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No self-respecting Dodger fan will want to overlook Michael Leahy's The Last Innocents:The Collision of the Turbulent Sixties and the Los Angeles Dodgers (HarperCollins).Independent of the Dodger fan base, students of baseball history will find much to enlighten them here about such subjects as the glory days of Sandy Koufax, the ailments (physical and mental) that plague big-time ballplayers, and the relations of management versus labor when Walter O'Malley owned the Dodgers. There are terrific anecdotes based on interviews the author conducted with Sandy Koufax ("simply the best," as the Yankees advance scout noted in 1963), Maury Wills (who stole 104 bases in 1962), Wes Parker (maybe the slickest fielding first-baseman ever), Lou Johnson (hitting hero of the 1965 World Series), second-baseman Dick Tracewski, catcher Jeff Torberg, the underrated Ron Fairly,and others.The only thing I am not crazy about is the book's title, and the author may not have liked it either. The book is at its weakest when trying to correlate the fortunes of the Dodgers as a team and as a group of individuals with the "turbulent" decade of war, riots, assassinations, uprisings and political movements. The most compelling pages are on Koufax, a ferocious competitor who was the key to the Dodgers' two World Championships and three National League pennants in the four-year stretch from 1963 through 1966. A hero to the Jewish community for his principled refusal to pitch the opening game of the 1965 World Series because it fell on Yom Kippur, Koufax is enigmatic to the extent that his modesty, shyness, and reticence seem to indicate hidden depths of complexity. Like the "no trespassing" sign that begins and ends Citizen Kane, Koufax's avoidance of publicity is an invitation to let speculation and multiple points of view determine our sense of the man. The other Dodgers interviewed for the book speak of Sandy with respect bordering on reverence. I didn't know that there was an anti-Semitic strain in some newspaper articles in the mid-60s. "Some skeptics suggested [that] perhaps Koufax was less a ballplayer than a budding businessman and bon vivant." Moreover, "some stories cast him as a closet intellectual, always grounds for suspicion in professional stories." The stories may have been planted by management hoping to improve their bargaining position or their public image. Koufax was underpaid not only in comparison to today's players but by any criterion of the time. And as Leahy says, "there can be no reasonable doubt" that anti-Semitism lay behind the stereotypes provoked by "newspaper references to Koufax's supposed business shrewdness and inferences that Koufax might be less committed to the Dodgers than to getting more money." By staging a joint holdout in 1966, Koufax and Don Drysdale got the raises they deserved -- and helped pave the way for the free-agency revolution that Marvin Miller was about to engineer. It was never a secret that Koufax pitched despite intense pain from arthritis; that he had to prepare elaborately for each game, and that he quit baseball at the... Continue reading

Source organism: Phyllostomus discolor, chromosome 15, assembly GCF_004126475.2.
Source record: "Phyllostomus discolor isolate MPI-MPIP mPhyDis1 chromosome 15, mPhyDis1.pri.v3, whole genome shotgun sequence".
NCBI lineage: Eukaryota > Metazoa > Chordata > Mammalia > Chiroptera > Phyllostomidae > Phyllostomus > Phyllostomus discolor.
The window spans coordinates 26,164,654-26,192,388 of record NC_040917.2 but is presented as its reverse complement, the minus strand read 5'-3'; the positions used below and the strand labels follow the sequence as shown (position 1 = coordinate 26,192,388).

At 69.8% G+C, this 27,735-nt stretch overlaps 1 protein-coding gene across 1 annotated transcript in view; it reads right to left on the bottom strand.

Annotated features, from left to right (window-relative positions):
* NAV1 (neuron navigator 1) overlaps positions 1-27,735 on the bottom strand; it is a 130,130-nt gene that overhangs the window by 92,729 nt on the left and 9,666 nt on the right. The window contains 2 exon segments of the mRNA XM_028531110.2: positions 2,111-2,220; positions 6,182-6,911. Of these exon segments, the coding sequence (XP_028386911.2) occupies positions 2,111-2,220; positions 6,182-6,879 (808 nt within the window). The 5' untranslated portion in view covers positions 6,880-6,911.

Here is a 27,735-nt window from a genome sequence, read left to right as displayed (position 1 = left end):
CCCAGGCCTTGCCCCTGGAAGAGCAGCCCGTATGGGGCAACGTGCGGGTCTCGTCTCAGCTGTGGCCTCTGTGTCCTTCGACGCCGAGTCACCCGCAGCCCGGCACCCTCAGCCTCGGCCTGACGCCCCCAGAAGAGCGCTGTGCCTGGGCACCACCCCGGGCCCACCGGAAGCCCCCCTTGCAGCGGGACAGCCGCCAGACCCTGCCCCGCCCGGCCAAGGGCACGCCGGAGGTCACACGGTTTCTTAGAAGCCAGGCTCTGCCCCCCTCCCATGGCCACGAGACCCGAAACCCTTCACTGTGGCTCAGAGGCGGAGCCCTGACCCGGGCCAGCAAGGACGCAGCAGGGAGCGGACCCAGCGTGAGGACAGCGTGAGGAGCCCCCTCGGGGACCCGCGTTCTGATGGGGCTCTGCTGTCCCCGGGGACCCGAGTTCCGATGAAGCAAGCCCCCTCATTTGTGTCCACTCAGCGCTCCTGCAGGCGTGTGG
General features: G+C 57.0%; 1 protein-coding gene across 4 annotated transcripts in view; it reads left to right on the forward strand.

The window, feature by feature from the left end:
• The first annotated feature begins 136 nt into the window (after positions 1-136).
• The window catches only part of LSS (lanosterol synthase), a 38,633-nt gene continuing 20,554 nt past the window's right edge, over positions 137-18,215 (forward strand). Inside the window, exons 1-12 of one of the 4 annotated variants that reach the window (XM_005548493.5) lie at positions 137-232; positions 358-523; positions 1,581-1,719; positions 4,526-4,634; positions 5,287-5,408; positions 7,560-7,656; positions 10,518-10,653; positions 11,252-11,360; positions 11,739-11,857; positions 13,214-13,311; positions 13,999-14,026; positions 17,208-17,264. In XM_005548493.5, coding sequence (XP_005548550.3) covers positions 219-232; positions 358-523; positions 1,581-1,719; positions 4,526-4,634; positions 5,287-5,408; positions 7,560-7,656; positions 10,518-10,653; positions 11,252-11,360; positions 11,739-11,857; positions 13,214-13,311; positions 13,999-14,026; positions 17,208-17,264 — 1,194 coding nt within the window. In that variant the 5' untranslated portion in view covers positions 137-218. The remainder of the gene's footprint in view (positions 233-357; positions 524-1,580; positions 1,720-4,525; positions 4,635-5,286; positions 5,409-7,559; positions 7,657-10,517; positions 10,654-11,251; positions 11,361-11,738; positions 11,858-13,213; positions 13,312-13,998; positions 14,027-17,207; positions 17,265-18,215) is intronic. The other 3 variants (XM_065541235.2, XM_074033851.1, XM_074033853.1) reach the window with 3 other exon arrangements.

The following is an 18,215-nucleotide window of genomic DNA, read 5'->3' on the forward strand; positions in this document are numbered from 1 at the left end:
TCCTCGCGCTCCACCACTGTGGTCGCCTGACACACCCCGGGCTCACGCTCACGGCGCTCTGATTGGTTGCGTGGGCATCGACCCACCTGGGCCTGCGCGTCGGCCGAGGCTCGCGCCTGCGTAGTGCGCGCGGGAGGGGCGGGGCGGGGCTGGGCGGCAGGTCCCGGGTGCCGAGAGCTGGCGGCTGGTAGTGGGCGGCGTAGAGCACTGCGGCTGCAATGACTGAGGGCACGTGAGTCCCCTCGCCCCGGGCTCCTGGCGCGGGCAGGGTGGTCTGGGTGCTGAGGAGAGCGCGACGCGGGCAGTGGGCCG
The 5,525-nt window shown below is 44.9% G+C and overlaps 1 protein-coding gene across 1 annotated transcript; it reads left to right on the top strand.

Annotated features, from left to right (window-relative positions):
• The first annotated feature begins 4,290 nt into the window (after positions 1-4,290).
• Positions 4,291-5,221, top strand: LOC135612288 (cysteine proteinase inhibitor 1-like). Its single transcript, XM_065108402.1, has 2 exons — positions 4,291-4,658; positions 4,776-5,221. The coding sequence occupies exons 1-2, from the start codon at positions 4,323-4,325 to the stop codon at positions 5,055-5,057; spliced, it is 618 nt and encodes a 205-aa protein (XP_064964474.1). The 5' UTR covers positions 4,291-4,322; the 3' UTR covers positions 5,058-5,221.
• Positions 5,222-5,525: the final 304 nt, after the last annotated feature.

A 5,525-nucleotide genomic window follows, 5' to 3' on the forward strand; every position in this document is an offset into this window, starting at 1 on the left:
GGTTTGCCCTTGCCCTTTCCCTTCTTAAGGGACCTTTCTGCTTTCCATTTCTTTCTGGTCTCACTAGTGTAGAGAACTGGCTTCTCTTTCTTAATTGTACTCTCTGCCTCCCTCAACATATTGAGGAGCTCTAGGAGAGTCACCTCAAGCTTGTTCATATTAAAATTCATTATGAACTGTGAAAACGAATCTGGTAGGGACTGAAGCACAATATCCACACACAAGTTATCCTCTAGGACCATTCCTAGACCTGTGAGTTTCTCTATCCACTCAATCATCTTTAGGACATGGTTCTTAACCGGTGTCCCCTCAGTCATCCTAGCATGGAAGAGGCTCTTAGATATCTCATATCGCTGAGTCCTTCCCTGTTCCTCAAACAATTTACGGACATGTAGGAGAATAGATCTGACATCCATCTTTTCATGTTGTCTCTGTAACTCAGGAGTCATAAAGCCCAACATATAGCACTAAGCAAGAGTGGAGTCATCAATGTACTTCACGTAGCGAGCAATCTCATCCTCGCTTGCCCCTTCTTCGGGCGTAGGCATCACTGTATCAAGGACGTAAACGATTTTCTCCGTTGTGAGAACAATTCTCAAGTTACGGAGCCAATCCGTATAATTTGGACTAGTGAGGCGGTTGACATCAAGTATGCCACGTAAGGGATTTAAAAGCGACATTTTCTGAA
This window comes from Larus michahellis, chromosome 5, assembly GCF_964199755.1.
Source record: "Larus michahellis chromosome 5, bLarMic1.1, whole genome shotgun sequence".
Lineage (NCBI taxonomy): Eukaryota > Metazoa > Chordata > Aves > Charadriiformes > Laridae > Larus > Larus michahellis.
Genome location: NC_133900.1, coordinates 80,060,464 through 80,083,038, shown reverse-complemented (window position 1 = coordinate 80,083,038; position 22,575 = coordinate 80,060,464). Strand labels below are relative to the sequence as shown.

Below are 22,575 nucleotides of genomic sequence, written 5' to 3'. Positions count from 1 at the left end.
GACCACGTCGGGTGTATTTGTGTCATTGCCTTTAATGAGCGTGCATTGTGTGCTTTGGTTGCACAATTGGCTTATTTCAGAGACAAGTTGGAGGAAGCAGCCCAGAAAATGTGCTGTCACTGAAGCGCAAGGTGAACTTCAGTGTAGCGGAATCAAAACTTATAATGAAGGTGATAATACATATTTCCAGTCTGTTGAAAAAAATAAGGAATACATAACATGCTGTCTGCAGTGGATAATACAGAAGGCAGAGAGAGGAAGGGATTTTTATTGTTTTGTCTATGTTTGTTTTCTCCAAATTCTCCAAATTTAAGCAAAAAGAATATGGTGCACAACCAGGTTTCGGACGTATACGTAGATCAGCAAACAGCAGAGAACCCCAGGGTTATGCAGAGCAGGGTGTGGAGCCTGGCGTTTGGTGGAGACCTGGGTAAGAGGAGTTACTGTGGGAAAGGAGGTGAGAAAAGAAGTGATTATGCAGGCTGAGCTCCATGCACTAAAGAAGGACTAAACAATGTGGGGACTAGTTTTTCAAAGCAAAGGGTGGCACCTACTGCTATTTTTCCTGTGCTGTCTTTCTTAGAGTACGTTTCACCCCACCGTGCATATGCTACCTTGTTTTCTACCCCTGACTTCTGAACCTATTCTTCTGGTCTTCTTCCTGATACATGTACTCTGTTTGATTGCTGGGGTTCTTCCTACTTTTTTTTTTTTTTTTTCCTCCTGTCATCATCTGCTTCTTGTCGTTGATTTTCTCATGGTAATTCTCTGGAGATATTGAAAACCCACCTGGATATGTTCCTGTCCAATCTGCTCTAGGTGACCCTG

Posted 2 days ago at The Best American Poetry